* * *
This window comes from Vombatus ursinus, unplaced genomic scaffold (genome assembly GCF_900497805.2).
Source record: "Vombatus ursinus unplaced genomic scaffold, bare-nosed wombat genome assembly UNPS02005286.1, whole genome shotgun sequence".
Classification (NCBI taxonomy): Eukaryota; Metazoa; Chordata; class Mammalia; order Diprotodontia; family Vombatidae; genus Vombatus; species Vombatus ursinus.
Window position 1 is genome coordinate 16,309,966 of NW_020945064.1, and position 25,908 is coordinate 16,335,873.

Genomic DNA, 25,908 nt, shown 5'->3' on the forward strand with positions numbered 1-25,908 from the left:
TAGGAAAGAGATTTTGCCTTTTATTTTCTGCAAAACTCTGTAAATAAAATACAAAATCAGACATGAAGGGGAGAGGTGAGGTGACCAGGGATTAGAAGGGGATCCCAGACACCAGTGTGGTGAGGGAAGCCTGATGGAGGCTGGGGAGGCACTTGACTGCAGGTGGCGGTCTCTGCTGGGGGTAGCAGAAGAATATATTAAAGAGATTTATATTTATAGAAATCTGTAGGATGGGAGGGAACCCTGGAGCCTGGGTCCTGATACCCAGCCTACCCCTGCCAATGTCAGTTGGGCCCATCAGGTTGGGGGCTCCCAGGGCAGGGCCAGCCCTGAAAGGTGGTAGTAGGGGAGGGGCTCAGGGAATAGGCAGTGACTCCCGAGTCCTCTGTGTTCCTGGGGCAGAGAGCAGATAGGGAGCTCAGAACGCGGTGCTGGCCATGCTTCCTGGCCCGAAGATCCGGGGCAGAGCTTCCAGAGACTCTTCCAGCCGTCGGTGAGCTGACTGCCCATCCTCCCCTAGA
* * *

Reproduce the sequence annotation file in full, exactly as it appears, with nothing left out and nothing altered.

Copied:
This window comes from Vombatus ursinus, unplaced genomic scaffold (genome assembly GCF_900497805.2).
Source record: "Vombatus ursinus unplaced genomic scaffold, bare-nosed wombat genome assembly UNPS02005286.1, whole genome shotgun sequence".
Classification (NCBI taxonomy): Eukaryota; Metazoa; Chordata; class Mammalia; order Diprotodontia; family Vombatidae; genus Vombatus; species Vombatus ursinus.
Window position 1 is genome coordinate 16,309,966 of NW_020945064.1, and position 25,908 is coordinate 16,335,873.

Genomic DNA, 25,908 nt, shown 5'->3' on the forward strand with positions numbered 1-25,908 from the left:
TAGGAAAGAGATTTTGCCTTTTATTTTCTGCAAAACTCTGTAAATAAAATACAAAATCAGACATGAAGGGGAGAGGTGAGGTGACCAGGGATTAGAAGGGGATCCCAGACACCAGTGTGGTGAGGGAAGCCTGATGGAGGCTGGGGAGGCACTTGACTGCAGGTGGCGGTCTCTGCTGGGGGTAGCAGAAGAATATATTAAAGAGATTTATATTTATAGAAATCTGTAGGATGGGAGGGAACCCTGGAGCCTGGGTCCTGATACCCAGCCTACCCCTGCCAATGTCAGTTGGGCCCATCAGGTTGGGGGCTCCCAGGGCAGGGCCAGCCCTGAAAGGTGGTAGTAGGGGAGGGGCTCAGGGAATAGGCAGTGACTCCCGAGTCCTCTGTGTTCCTGGGGCAGAGAGCAGATAGGGAGCTCAGAACGCGGTGCTGGCCATGCTTCCTGGCCCGAAGATCCGGGGCAGAGCTTCCAGAGACTCTTCCAGCCGTCGGTGAGCTGACTGCCCATCCTCCCCTAGA